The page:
"I thought: `When an untaught ordinary man, who is subject to sickness, not safe from sickness, sees another who is sick, he is shocked, humiliated and disgusted; for he forgets that he himself is no exception. But I too am subject to sickness, not safe from sickness, and so it cannot befit me to be shocked, humiliated and disgusted on seeing another who is sick.' When I considered this, the vanity of health entirely left me."

"I thought: `When an untaught ordinary man, who is subject to death, not safe from death, sees another who is dead, he is shocked, humiliated and disgusted, for he forgets that he himself is no exception. But I too am subject to death, not safe from death, and so it cannot befit me to be shocked, humiliated and disgusted on seeing another who is dead.' When I considered this, the vanity of life entirely left me."
Those who, even with distracted minds,
Entered a stupa compound
And chanted but once, “Namo Buddhaya!”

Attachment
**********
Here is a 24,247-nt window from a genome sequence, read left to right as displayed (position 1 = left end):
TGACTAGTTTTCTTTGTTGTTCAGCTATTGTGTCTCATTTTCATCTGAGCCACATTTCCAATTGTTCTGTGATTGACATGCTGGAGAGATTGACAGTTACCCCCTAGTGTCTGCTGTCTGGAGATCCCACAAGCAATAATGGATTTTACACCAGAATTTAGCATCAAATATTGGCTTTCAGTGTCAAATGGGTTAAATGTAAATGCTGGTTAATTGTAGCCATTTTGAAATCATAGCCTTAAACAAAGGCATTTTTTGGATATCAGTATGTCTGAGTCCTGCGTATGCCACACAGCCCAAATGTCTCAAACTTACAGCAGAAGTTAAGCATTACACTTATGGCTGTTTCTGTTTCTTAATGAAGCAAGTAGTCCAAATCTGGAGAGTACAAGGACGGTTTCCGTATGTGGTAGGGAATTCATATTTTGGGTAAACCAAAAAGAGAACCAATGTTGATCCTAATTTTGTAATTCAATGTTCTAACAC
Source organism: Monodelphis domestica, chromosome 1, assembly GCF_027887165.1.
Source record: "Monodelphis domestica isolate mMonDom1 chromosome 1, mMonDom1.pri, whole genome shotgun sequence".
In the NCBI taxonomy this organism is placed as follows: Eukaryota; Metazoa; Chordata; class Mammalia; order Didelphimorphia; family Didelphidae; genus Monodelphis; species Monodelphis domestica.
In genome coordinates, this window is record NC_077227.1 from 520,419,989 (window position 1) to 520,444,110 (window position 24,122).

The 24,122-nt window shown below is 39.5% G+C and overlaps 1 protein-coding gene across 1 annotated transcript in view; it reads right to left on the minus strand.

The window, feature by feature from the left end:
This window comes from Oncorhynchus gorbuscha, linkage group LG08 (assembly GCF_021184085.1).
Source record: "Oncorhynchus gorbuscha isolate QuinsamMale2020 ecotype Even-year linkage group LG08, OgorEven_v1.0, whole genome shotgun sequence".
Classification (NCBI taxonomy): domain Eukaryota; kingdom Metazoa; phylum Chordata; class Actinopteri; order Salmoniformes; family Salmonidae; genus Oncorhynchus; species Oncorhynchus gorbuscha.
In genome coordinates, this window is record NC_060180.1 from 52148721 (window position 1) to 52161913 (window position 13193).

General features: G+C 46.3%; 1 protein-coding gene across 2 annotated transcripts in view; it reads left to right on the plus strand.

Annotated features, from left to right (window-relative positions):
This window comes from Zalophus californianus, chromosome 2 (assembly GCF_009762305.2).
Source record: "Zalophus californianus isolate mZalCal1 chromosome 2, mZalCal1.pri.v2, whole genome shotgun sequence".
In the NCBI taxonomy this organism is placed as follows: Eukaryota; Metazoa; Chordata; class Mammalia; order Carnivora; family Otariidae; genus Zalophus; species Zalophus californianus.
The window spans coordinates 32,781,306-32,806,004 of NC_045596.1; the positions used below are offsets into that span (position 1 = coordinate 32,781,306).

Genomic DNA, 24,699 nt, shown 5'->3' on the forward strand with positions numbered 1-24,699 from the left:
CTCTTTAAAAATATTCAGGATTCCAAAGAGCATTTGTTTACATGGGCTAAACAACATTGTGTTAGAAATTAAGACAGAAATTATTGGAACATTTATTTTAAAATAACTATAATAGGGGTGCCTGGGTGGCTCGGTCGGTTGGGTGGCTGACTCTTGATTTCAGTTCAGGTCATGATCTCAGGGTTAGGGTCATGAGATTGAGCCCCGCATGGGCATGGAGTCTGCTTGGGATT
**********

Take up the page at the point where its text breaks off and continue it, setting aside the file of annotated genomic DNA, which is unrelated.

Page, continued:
Have certainly attained the path of the buddhas.

-Lotus Sutra, Upaya Chapter

純一実相。実相外。更無別法。法性寂然名止。寂而常渉照名観。
There is only reality; there is nothing separate from reality. The naturally tranquil nature of dharmas is shamatha. The abiding luminosity of tranquility is vipashyana.

-From Guanding's Introduction to Zhiyi's Great Shamatha and Vipashyana
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Aemilius
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Re: Non-attachment in Buddhism

Post by Aemilius »

BlackCircle wrote: Tue Aug 18, 2020 11:56 pm In my last thread I meant to get to this part.

But I don't understand non-attachment as buddhism seems to suggest when it comes to being in the world. It sounds like we aren't supposed to like anything or dislike it and then to proceed to live life in some gray manner. If I love my family that is attachment, if I love a certain field of study then that is attachment, in short from what I read it made it sound like everything was wrong and that one should not strive for any of these things or want anything in life (since desire is a source of suffering). Needless to say this led to a deep depression where my performance in school tanked. I went to a center and tried to ask a monk about it but he didn't give me an answer, just said I was too young. I've tried to e-mail various teachers but they don't get back to me.

I can honestly say that reading about it led to one of my darkest periods in life and only somewhat recently have I been able to leave it. But I don't see how anyone but monks can follow that.